Without a shadow of a doubt I would say learning to network effectively, both internally within the firm and externally has been critical.  You need to understand how your firm works, to understand who holds the power and influence, and network within your firm according to that. And of course, networking externally to promote yourself, get yourself known and build a sustainable business.

In order to maintain focus and forward momentum, I also write a plan that sets out goals that I can then drive towards achieving. I find that if you create goals for yourself it assists to prevent you from plateauing. For example, some of my goals are financial, around generating X amount of business in Y year, then I break that down further into smaller steps in order to deliver that goal: I want to focus on these intermediaries, I want to go to this conference, I want to host this event. I find that if I don’t have a plan like that I am at risk of drifting without direction.

What advice would you give to someone thinking about partnership?

Take a look at yourself. Understand who you are and what interests you, your drivers. I enjoy my work because I’m a ‘builder’, I get satisfaction from assisting to develop a client’s business, creating value and contributing to the lives of the people who sit behind the company. Knowing what drives you helps you to understand what to focus on and where you can add value to the firm’s business.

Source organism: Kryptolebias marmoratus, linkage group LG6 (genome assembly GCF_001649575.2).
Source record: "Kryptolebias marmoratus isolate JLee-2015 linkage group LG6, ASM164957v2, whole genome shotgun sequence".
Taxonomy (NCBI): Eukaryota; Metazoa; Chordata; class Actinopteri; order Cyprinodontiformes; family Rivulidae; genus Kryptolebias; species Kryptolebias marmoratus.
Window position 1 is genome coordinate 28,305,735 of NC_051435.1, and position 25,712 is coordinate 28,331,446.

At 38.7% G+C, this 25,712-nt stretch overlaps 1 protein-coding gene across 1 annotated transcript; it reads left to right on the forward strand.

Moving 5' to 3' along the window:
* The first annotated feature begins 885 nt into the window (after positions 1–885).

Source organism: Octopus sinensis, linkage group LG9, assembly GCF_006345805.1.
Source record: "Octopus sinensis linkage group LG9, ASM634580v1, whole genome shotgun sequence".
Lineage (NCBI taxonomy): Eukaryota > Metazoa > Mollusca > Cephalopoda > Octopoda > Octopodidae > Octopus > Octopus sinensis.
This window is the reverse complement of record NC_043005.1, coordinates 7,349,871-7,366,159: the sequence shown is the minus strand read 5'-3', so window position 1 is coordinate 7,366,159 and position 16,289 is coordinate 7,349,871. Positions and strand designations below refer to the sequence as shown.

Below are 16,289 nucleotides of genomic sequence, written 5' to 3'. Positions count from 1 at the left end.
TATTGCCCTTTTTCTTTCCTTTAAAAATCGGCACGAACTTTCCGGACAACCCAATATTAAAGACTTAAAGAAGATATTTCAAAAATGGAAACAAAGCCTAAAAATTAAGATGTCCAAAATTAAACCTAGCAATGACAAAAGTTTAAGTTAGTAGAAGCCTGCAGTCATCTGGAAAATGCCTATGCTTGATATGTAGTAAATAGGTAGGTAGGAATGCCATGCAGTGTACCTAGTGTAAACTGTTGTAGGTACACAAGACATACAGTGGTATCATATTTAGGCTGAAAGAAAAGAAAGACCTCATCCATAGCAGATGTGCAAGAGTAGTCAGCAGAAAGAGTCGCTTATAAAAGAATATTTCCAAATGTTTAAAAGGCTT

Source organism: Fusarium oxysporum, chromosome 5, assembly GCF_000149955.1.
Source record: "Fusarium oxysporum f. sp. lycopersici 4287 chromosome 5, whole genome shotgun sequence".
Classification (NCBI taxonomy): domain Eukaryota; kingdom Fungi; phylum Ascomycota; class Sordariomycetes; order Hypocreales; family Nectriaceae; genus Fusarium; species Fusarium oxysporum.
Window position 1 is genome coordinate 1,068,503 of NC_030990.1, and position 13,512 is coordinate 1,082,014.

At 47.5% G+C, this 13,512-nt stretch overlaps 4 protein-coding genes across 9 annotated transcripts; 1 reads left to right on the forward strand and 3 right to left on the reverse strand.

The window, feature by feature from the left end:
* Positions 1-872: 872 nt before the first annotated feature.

Talk to existing partners. Identify partners you have a connection with and ask them for a coffee and a chat.  Ask them about their careers, what has worked for them and listen to what they say. You may be surprised about what you learn and where that takes you. Sometimes this might also result in an informal mentoring relationship which can be hugely beneficial to your career.